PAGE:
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Spring 2015

Inquiry Magazine Archive

  • Spring 2016

    Spring 2016: Premium Blend

    Found in everything from space shuttles to dental fillings, composite materials have thoroughly infiltrated modern society. But their potential is still greatly untapped, offering researchers ample opportunity for discovery.

  • Fall 2015

    Fall 2015: Collision Course

    Within the particle showers created at the Large Hadron Collider, answers to some of the universe’s mysteries are waiting.

  • Spring 2015

    Spring 2015: Almost Human

    Model systems like pigeons can help illuminate our own evolutionary and genomic history.

  • Fall 2014

    Fall 2014: Small Wonder

    UT Arlington's tiny windmills are bringing renewable energy to a whole new scale.

  • Winter 2014

    Winter 2014: Overdue for an Overhaul

    The stability of our highways, pipelines, and even manholes is reaching a breaking point.

  • 2012

    2012: Mystery solved?

    Scientists believe they have discovered a subatomic particle that is crucial to understanding the universe.

  • 2011

    2011: Boosting brain power

    UT Arlington researchers unlock clues to the human body’s most mysterious and complex organ.

  • 2010

    2010: Powered by genetics

    UT Arlington researchers probe the hidden world of microbes in search of renewable energy sources.

  • 2009

    2009: Winning the battle against pain

    Wounded soldiers are benefiting from Robert Gatchel’s program that combines physical rehabilitation with treatment for post-traumatic stress disorder.

  • 2009

    2007: Sensing a solution

    Tiny sensors implanted in the body show promise in combating acid reflux disease, pain and other health problems.

  • 2006

    2006:Semiconductors: The next generation

    Nanotechnology researchers pursue hybrid silicon chips with life-saving potential.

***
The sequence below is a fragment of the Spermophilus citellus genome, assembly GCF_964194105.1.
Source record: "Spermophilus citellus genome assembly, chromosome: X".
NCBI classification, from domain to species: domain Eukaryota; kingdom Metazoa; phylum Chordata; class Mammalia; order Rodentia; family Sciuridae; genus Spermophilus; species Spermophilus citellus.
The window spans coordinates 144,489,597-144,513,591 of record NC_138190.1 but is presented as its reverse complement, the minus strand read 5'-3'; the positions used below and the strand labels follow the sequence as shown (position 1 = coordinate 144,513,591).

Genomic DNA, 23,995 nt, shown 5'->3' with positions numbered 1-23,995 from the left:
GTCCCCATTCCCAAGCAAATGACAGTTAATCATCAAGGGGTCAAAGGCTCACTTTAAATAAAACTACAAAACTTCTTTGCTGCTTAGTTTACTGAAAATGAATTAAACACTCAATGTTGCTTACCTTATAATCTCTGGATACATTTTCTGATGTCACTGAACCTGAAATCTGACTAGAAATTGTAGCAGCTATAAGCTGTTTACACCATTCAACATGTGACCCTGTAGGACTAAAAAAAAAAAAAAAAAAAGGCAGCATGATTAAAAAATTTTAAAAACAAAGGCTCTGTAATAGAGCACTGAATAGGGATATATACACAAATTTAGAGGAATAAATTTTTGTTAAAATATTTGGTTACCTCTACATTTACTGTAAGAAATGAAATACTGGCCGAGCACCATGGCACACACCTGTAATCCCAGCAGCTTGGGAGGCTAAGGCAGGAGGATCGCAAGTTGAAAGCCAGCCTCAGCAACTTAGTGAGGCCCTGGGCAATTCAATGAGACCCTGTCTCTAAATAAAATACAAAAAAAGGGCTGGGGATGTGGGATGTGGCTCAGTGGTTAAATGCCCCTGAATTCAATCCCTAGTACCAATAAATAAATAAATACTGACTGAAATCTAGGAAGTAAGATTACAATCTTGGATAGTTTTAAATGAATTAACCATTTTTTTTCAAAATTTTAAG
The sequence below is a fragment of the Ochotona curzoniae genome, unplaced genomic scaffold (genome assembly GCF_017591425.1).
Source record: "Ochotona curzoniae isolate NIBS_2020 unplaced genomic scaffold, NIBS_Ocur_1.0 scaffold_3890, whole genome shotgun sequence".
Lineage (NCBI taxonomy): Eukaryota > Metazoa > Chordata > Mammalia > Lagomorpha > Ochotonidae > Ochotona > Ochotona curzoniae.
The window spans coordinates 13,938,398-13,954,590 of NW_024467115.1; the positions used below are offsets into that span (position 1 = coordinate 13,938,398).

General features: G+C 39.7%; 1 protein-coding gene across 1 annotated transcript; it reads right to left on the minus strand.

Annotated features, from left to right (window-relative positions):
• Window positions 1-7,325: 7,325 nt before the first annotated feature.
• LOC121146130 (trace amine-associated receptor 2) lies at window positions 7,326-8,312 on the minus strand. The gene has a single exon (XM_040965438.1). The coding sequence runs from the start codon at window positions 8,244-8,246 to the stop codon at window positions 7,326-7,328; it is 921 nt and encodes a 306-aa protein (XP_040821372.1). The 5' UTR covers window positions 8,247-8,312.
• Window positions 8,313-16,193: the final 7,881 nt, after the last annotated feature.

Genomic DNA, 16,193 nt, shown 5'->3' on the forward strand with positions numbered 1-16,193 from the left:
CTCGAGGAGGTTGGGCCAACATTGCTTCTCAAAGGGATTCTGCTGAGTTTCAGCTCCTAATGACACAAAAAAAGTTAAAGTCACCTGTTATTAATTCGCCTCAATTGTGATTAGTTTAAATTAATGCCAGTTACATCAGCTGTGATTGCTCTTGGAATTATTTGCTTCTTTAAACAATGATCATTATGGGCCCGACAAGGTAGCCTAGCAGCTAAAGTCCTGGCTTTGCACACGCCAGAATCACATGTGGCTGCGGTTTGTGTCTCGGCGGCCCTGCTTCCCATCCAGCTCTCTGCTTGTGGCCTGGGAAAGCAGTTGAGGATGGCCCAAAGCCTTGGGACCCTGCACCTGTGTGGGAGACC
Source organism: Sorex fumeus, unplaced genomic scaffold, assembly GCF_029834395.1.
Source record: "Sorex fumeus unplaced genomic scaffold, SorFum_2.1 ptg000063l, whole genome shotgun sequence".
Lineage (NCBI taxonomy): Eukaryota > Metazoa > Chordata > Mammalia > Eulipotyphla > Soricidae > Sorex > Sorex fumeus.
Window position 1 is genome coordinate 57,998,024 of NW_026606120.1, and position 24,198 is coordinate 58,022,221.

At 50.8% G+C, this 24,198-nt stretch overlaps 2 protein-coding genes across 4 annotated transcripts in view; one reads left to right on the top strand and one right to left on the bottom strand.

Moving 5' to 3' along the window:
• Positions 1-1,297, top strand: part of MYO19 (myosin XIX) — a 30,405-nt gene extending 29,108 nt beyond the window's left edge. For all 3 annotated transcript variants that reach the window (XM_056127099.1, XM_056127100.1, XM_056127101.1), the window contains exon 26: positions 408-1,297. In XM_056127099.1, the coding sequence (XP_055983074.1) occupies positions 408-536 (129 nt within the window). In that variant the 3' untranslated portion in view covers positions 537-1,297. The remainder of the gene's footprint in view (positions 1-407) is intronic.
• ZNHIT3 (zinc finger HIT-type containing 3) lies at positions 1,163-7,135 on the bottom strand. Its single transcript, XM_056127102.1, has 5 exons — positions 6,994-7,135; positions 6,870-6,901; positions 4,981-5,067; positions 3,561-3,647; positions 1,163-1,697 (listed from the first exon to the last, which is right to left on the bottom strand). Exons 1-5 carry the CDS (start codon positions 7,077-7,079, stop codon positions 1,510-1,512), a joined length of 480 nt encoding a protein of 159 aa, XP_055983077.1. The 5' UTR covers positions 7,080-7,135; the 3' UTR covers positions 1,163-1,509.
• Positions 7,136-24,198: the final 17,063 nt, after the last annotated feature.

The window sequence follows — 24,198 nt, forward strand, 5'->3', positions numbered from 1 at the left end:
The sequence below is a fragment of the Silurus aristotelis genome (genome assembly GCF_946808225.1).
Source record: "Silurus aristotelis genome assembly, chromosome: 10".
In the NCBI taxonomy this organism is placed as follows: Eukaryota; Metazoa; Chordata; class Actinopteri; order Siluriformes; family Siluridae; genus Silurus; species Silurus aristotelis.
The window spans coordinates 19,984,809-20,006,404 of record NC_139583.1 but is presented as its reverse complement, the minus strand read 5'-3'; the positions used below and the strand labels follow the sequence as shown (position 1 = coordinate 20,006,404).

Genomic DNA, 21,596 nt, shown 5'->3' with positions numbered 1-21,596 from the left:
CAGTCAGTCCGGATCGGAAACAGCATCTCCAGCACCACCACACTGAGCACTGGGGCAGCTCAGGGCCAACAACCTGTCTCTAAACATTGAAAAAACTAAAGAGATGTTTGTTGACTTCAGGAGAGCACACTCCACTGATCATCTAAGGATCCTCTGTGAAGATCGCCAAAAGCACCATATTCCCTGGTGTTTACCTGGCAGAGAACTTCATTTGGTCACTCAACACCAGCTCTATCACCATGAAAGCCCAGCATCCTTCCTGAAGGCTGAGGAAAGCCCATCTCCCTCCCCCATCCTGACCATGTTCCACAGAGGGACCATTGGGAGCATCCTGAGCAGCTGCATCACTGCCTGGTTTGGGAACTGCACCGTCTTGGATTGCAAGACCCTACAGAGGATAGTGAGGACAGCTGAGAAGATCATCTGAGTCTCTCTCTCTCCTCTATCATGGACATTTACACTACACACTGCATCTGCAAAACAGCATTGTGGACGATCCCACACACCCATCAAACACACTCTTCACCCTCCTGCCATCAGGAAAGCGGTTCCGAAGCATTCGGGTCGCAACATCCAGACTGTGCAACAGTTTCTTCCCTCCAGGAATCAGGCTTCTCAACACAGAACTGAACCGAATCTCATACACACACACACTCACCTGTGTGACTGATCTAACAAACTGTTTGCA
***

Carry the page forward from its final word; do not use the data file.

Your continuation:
• 2005

    2005: Imaging is everything

    Biomedical engineers combat diseases with procedures that are painless to patients.

difficile to beat

Battling a Deadly Bacterium

Biology major Emmanuel Fordjour examines ways to fight a dangerous infection 

Emmanuel Fordjour

Emmanuel Fordjour

Each year a bacterium called Clostridium difficile causes approximately 250,000 hospitalizations and 14,000 deaths in the United States. When Emmanuel Fordjour heard those statistics as a sophomore at UTA, he asked biology Assistant Professor Julian Hurdle if he could help research ways to fight the dangerous disease.

Just two years later, Fordjour’s work with Dr. Hurdle has put him in an elite class. The double major in biology and microbiology was named a winner of the Council on Undergraduate Research’s 2014 Posters on the Hill competition and also received one of 15 United Negro College Fund Merck Science Research Fellowship Awards. The latter includes research internship opportunities with Merck and travel expenses to research conferences.

Fordjour says his research work in Hurdle’s lab has been one of the highlights of his undergraduate career: “He generously gave me this opportunity in research to grow not only as a science student but also as an individual.”

After he graduates in May, Fordjour plans to earn a combined M.D./Ph.D. so he can pursue a career as a physician, educator, and researcher.

“Someday, I hope to provide upcoming students and scientists the same opportunity Dr. Hurdle has provided me to define and further my academic career through research,” he says.

Photography by Justin Clemons

More articles from this issue

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